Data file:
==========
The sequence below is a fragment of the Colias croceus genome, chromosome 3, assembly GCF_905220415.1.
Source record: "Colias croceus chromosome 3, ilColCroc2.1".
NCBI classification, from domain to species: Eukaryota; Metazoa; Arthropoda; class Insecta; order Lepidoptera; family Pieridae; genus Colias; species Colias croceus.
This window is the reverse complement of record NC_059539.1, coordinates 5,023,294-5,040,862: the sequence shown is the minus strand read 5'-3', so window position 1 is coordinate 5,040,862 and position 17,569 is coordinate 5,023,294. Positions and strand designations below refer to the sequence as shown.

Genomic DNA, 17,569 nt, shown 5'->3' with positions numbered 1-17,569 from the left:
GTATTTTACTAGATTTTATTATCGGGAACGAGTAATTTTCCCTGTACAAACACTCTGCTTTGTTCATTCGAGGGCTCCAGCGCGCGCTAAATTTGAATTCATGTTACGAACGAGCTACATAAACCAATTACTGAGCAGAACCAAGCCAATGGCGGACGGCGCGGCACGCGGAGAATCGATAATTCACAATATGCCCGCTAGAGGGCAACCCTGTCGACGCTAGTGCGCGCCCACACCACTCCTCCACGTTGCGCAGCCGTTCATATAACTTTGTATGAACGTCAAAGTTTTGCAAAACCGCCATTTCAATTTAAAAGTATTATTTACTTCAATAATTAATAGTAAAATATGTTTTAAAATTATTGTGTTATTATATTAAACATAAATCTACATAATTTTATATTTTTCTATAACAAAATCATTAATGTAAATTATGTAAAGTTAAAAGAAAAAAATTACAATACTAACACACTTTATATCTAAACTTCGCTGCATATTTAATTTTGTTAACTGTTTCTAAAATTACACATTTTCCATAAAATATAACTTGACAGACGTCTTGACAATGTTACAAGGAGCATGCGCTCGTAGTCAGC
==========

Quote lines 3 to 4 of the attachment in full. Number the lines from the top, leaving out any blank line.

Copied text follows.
NCBI classification, from domain to species: Eukaryota; Metazoa; Arthropoda; class Insecta; order Lepidoptera; family Pieridae; genus Colias; species Colias croceus.
This window is the reverse complement of record NC_059539.1, coordinates 5,023,294-5,040,862: the sequence shown is the minus strand read 5'-3', so window position 1 is coordinate 5,040,862 and position 17,569 is coordinate 5,023,294. Positions and strand designations below refer to the sequence as shown.